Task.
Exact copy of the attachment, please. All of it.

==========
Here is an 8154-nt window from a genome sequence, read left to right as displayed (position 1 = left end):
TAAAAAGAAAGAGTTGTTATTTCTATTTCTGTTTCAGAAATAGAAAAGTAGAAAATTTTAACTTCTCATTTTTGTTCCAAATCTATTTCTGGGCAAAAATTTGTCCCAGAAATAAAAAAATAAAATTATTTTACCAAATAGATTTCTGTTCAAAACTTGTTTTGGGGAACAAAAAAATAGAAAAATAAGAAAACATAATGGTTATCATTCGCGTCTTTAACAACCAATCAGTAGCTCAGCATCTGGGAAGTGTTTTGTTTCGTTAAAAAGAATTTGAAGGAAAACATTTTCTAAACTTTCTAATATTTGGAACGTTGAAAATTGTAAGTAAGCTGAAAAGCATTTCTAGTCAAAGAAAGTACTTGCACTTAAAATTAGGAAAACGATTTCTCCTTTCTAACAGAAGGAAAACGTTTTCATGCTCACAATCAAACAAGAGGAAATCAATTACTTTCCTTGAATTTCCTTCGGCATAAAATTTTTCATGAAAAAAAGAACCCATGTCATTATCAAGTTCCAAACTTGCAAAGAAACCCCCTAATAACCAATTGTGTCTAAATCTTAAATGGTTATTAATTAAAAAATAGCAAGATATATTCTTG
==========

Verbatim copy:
Here is an 8154-nt window from a genome sequence, read left to right as displayed (position 1 = left end):
TAAAAAGAAAGAGTTGTTATTTCTATTTCTGTTTCAGAAATAGAAAAGTAGAAAATTTTAACTTCTCATTTTTGTTCCAAATCTATTTCTGGGCAAAAATTTGTCCCAGAAATAAAAAAATAAAATTATTTTACCAAATAGATTTCTGTTCAAAACTTGTTTTGGGGAACAAAAAAATAGAAAAATAAGAAAACATAATGGTTATCATTCGCGTCTTTAACAACCAATCAGTAGCTCAGCATCTGGGAAGTGTTTTGTTTCGTTAAAAAGAATTTGAAGGAAAACATTTTCTAAACTTTCTAATATTTGGAACGTTGAAAATTGTAAGTAAGCTGAAAAGCATTTCTAGTCAAAGAAAGTACTTGCACTTAAAATTAGGAAAACGATTTCTCCTTTCTAACAGAAGGAAAACGTTTTCATGCTCACAATCAAACAAGAGGAAATCAATTACTTTCCTTGAATTTCCTTCGGCATAAAATTTTTCATGAAAAAAAGAACCCATGTCATTATCAAGTTCCAAACTTGCAAAGAAACCCCCTAATAACCAATTGTGTCTAAATCTTAAATGGTTATTAATTAAAAAATAGCAAGATATATTCTTG